I pulled the string tightly/tight.


Senior Member
1. I pulled the string tightly. (incorrect)
2. I pulled the string tight. (correct)

If the word that follows an object describes the object, we use an adjective.

3. She painted the kitchen white. (correct)
4. She painted the kitchen quickly. (correct)
Source: ABC of common grammatical errors by Nigel D Turton

I say to myself that the author has made a mistake. Because sentence #1 is acceptable. Because "tightly" describes the act of "pulling". So, #1 should be correct and #2 should be incorrect.

Would you please be kind enough to give me some guidance?

Thank you.
  • If it describes the act of pulling, then "tightly" is something about the way in which your hand and arm moved. It makes no sense. You don't mean that. You mean that you pulled the string until the string is tight. "Tight" is what the string is, not what the pulling is.
    I pulled the string forcefully:tick: - the manner in which I pulled the string so an adverb is needed.
    I pulled the string tight. :tick:The string became tight as a result of my pulling - the word describes the state of the string after the pulling, so an adjective is needed.

    In the same way that you can hammer metal flat but not flatly, you can also pull the string tight but not tightly. -> As Julian says, the string is tight, although the grip/pull on the string may not be tight.

    The adjective part of the construction (s,v,o, adj.) is called a resultative, in which the secondary predicate (flat/tight) gives the result of the action described by the primary predicate (pulled the string/hammered the metal.)
    Thank you everybody.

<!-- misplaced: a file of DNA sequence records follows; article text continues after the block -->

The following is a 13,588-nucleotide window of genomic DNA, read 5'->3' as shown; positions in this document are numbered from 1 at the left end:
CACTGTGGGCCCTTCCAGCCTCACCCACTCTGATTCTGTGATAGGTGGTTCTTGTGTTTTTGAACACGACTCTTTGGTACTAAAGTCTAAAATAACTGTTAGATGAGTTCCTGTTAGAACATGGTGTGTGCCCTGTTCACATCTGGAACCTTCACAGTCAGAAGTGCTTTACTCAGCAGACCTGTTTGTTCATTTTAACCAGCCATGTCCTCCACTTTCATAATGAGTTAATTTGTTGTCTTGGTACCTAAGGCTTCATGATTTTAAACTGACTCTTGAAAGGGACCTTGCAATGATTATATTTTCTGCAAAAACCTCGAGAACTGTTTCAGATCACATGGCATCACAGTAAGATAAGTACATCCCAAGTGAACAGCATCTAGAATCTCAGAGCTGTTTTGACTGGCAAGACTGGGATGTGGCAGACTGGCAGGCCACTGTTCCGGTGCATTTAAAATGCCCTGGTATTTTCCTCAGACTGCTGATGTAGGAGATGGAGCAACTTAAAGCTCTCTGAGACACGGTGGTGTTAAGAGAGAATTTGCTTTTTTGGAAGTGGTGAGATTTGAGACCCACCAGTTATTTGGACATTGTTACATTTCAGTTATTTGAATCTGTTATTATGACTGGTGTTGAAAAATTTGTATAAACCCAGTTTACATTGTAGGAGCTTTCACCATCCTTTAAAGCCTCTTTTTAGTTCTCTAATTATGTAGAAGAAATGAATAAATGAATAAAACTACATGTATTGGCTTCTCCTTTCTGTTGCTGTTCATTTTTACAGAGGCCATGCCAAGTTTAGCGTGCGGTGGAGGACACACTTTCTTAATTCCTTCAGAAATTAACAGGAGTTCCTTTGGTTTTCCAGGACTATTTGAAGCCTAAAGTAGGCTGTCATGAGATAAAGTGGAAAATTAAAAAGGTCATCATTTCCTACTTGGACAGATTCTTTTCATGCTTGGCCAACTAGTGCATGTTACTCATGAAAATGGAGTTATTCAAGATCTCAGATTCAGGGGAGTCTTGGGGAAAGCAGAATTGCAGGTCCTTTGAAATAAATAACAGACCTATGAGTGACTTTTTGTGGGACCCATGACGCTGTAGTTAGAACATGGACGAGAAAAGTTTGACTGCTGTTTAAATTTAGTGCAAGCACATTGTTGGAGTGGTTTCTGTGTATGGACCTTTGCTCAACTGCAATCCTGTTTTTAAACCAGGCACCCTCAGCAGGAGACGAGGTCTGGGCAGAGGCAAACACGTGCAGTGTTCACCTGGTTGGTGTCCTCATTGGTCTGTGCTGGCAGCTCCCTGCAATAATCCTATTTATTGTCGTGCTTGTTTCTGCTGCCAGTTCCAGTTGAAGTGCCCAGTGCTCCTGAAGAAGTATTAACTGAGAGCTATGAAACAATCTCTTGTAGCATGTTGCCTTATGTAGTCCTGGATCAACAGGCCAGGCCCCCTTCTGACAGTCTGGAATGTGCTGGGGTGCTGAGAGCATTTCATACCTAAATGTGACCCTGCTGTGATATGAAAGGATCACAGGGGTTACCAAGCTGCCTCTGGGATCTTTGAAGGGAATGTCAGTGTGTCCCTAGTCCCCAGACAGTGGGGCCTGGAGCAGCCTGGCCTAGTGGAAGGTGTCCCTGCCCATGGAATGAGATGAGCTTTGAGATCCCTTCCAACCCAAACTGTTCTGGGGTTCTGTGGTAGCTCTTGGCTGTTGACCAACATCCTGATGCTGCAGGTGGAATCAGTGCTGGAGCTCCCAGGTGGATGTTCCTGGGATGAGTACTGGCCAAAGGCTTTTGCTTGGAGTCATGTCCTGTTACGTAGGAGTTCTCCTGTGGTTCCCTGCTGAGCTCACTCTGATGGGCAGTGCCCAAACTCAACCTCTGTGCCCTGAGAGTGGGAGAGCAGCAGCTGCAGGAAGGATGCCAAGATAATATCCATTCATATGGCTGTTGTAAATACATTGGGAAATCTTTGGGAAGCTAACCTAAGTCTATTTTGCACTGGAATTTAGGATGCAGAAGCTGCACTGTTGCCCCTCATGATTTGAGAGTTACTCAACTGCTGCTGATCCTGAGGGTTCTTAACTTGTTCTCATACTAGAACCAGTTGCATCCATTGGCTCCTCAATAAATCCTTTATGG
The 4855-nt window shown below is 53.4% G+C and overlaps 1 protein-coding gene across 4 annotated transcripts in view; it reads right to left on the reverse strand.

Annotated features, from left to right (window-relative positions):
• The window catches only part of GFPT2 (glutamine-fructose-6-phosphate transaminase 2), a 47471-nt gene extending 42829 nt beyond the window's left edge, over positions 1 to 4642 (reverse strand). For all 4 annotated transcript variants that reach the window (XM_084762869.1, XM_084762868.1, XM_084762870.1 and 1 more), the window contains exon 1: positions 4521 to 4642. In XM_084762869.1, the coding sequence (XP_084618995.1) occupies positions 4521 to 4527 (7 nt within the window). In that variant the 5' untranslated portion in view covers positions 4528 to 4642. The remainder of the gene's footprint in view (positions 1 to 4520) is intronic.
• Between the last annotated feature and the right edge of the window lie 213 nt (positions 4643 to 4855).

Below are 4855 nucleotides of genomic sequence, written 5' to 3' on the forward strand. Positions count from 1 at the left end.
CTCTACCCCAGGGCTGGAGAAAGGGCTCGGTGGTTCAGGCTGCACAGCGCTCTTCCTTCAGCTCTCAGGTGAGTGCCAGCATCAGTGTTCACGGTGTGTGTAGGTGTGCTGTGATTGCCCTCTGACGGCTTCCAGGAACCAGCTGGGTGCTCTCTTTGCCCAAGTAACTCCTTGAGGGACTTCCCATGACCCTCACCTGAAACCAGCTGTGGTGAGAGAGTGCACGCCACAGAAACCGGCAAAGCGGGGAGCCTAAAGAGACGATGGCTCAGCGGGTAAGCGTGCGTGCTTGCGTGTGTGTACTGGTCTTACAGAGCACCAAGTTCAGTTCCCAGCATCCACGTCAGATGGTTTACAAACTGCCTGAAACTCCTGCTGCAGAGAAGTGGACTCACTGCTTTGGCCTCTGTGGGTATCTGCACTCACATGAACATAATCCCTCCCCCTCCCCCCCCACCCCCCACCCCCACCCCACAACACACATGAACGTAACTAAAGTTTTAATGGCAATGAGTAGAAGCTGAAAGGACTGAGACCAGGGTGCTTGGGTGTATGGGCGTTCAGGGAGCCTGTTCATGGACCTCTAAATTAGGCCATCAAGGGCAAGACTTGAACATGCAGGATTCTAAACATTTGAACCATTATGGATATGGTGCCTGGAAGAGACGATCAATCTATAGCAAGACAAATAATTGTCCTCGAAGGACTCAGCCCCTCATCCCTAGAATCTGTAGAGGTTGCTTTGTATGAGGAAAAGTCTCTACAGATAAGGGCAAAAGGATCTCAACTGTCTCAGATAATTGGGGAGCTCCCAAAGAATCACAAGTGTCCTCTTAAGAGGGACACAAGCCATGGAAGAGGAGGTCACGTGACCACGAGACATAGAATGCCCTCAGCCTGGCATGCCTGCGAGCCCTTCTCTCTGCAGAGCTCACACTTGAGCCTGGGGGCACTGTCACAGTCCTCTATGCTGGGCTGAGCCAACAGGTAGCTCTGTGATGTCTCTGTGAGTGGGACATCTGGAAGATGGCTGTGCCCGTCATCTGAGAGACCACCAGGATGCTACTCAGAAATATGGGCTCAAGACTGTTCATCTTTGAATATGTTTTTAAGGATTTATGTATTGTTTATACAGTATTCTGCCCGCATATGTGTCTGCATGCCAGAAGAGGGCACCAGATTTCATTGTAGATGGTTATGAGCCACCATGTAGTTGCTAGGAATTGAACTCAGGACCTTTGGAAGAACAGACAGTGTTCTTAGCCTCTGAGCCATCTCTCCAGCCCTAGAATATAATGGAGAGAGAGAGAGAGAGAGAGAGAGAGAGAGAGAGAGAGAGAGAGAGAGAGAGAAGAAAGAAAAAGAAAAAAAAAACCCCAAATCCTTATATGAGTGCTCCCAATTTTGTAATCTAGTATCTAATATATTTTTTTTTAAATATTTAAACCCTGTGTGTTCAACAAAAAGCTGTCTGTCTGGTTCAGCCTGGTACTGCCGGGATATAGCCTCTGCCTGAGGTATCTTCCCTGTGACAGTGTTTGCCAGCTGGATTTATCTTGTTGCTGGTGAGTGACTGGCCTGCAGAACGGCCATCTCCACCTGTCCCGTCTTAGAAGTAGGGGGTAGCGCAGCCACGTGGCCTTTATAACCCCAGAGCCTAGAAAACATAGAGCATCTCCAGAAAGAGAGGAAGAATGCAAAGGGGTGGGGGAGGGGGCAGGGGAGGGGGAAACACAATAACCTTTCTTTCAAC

Once my one of my friends told me "I iron a shirt smoothly." is incorrect as "I pulled the string tightly." is incorrect.
    Do you agree with him that "smoothly" is also incorrect?
    Why can't "smoothly" work there? Doesn't it describe the act of "ironing"?
    If you want to say that you are ironing a shirt as though you were skating smoothly through a figure skating routine, it's fine -- but says nothing whatsoever about removing wrinkles from the shirt.;)
    "I ironed the shirt smoothly." = I iron the shirt in a way in which the action of ironing was smooth
    "I ironed the shirt smooth." = I ironed the shirt and the result was that the shirt was smooth.
    'Hard' being an adverb here because it really is describing the effort of the pulling and the adverbial form 'hardly' has nothing to do with the adjective.
    In "I pulll the string tight", tight is an adjective.

    It's the same construction as "I paint the door red".
    It is interesting that in the first link provided by sdgraham, in post #5, in the sentence 'Shut the door tight,' the word 'tight' is an adverb and means 'in a tight manner, securely.'
    But in the sentence 'Pull the string tight,' the word 'tight' is a resultative adjective.
    Hello again,
    One more question:

    1. Shut the door tight.
    2. Pull the string tight.

    Why is "tight" an adverb in #1 but an adjective in #2? How should I recognize or understand this subtle difference?

    Thank you.
    The verb "shut" does not affect the nature of the door. It's not a "tight door" because it has been shut. "Tight" is the degree to which it is shut - the way in which the shutting was done.
    The people in that picture are pulling hard, not tightly.
    Thanks for answering but what's the difference between "tightly" and "hard" as adverbs in the picture? The both (tightly/hard) mean to do something by using your hands and harms.

    They are pulling the rope hard.
    They are pulling the rope tightly.

    Don't they have the same meaning?

    Thank you.